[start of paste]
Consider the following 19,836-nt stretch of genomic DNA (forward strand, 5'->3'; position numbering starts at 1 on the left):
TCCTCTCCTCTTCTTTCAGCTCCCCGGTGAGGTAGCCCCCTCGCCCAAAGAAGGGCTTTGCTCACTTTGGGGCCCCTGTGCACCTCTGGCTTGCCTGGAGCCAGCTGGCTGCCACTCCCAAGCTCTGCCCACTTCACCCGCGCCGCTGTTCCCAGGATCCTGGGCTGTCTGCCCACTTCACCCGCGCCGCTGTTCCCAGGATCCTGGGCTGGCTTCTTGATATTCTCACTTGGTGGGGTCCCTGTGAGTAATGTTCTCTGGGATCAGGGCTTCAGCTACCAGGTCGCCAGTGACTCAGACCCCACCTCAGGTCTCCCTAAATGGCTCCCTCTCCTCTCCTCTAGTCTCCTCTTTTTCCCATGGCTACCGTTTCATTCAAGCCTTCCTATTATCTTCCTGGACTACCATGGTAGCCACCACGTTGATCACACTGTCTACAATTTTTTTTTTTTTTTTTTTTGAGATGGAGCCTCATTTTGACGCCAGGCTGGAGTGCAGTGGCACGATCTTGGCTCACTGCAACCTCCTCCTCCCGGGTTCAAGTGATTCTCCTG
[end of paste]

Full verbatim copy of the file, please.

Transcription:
Consider the following 19,836-nt stretch of genomic DNA (forward strand, 5'->3'; position numbering starts at 1 on the left):
TCCTCTCCTCTTCTTTCAGCTCCCCGGTGAGGTAGCCCCCTCGCCCAAAGAAGGGCTTTGCTCACTTTGGGGCCCCTGTGCACCTCTGGCTTGCCTGGAGCCAGCTGGCTGCCACTCCCAAGCTCTGCCCACTTCACCCGCGCCGCTGTTCCCAGGATCCTGGGCTGTCTGCCCACTTCACCCGCGCCGCTGTTCCCAGGATCCTGGGCTGGCTTCTTGATATTCTCACTTGGTGGGGTCCCTGTGAGTAATGTTCTCTGGGATCAGGGCTTCAGCTACCAGGTCGCCAGTGACTCAGACCCCACCTCAGGTCTCCCTAAATGGCTCCCTCTCCTCTCCTCTAGTCTCCTCTTTTTCCCATGGCTACCGTTTCATTCAAGCCTTCCTATTATCTTCCTGGACTACCATGGTAGCCACCACGTTGATCACACTGTCTACAATTTTTTTTTTTTTTTTTTTTGAGATGGAGCCTCATTTTGACGCCAGGCTGGAGTGCAGTGGCACGATCTTGGCTCACTGCAACCTCCTCCTCCCGGGTTCAAGTGATTCTCCTG